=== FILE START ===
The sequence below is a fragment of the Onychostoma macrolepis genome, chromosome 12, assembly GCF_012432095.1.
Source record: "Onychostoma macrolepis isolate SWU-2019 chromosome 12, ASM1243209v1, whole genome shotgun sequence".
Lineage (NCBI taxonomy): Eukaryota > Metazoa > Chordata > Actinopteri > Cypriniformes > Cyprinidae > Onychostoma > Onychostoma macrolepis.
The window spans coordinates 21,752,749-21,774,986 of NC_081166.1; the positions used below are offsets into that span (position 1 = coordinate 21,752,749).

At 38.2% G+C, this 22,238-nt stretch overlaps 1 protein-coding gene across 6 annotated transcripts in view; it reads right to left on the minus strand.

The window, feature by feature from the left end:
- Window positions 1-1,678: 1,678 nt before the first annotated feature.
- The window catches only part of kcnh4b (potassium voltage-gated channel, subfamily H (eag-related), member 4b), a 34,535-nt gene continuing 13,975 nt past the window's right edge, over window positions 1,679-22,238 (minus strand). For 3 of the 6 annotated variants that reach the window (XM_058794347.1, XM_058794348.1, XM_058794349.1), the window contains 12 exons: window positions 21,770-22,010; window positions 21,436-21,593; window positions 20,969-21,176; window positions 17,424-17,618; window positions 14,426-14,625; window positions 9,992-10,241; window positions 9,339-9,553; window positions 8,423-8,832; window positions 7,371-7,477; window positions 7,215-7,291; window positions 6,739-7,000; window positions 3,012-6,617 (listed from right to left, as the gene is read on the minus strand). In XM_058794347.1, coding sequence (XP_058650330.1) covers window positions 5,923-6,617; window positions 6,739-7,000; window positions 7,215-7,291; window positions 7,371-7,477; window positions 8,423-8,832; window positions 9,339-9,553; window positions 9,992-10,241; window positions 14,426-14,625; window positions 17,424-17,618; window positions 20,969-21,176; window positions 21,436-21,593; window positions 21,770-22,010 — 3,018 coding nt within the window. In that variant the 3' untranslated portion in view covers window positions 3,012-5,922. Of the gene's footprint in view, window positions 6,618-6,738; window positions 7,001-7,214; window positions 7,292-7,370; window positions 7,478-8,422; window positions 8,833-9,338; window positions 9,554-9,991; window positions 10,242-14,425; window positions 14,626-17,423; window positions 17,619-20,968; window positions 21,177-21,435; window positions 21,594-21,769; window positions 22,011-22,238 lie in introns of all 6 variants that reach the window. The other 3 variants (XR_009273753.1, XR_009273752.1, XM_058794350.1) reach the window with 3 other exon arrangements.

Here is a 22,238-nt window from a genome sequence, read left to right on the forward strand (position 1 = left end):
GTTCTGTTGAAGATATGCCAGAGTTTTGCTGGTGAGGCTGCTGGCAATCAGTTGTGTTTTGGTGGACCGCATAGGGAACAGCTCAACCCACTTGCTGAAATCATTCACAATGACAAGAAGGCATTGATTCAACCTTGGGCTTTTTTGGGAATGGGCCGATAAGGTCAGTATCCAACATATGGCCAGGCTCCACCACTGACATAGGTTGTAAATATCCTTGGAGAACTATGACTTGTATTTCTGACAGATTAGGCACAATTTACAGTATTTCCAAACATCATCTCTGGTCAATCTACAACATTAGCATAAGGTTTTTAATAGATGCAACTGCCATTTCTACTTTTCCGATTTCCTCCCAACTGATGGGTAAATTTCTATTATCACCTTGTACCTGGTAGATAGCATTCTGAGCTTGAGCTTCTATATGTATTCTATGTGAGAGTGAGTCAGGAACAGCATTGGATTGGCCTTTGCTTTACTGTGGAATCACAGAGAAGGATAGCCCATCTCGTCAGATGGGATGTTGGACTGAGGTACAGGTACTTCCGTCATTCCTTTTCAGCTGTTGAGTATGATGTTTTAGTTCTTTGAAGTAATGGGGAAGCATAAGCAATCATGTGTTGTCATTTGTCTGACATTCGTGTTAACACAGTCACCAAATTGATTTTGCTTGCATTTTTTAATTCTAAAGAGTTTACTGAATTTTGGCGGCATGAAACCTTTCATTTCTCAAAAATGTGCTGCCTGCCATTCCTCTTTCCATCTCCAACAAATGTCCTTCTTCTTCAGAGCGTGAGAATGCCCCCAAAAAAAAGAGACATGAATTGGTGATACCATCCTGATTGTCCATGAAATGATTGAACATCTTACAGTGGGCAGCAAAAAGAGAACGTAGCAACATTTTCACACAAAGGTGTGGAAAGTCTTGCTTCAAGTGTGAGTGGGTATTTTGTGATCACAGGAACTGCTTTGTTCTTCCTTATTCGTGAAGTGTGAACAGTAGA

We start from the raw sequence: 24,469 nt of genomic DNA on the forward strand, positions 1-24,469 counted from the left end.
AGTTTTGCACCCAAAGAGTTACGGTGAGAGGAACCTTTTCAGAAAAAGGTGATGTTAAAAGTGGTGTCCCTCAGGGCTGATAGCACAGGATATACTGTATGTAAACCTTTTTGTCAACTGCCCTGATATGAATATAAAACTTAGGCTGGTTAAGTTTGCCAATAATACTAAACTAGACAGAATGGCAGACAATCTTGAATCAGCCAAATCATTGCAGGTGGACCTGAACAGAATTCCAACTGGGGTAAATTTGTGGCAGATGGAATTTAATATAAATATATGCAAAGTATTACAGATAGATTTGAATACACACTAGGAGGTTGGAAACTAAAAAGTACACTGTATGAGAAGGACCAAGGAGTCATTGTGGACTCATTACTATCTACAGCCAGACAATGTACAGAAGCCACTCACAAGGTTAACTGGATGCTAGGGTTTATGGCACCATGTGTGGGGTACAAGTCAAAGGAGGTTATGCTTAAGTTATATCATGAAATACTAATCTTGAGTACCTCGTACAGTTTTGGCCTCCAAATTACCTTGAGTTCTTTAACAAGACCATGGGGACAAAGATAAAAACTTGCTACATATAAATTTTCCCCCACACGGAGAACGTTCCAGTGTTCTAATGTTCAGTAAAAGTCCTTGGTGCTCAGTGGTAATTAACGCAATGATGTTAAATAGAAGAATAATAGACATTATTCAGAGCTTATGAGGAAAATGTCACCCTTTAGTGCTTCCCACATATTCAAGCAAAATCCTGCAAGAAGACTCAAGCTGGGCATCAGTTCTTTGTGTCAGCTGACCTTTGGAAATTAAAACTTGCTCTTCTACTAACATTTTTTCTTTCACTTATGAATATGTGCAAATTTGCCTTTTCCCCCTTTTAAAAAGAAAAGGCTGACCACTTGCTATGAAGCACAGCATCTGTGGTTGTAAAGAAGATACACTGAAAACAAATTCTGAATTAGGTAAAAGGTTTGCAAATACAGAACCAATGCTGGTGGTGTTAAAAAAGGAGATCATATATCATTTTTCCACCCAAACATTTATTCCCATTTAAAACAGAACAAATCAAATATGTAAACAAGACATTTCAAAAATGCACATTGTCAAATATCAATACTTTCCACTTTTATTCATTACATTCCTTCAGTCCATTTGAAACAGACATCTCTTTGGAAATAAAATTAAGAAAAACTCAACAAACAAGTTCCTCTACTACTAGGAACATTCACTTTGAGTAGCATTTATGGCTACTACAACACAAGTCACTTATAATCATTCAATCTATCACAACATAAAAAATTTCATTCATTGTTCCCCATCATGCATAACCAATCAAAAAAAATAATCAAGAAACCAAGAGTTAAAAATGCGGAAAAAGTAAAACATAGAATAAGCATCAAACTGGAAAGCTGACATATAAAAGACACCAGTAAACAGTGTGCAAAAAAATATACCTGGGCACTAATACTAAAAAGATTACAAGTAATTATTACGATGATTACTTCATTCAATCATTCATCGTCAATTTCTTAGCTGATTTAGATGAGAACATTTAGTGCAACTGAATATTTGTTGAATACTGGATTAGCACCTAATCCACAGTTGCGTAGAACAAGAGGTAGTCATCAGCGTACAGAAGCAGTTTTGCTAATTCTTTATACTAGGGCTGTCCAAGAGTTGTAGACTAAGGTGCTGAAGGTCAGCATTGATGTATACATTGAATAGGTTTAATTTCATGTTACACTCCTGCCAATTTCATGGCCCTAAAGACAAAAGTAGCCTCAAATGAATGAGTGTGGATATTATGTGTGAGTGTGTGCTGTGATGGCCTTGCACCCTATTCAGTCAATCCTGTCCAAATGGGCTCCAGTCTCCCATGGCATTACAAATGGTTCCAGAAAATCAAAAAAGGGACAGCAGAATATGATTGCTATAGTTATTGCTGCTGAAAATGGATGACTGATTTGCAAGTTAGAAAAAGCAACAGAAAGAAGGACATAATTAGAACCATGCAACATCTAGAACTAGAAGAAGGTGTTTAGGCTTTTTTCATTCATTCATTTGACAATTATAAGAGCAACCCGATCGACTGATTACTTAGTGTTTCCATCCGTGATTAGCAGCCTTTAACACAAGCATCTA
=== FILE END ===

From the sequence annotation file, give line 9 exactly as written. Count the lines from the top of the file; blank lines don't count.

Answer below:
Here is a 22,238-nt window from a genome sequence, read left to right on the forward strand (position 1 = left end):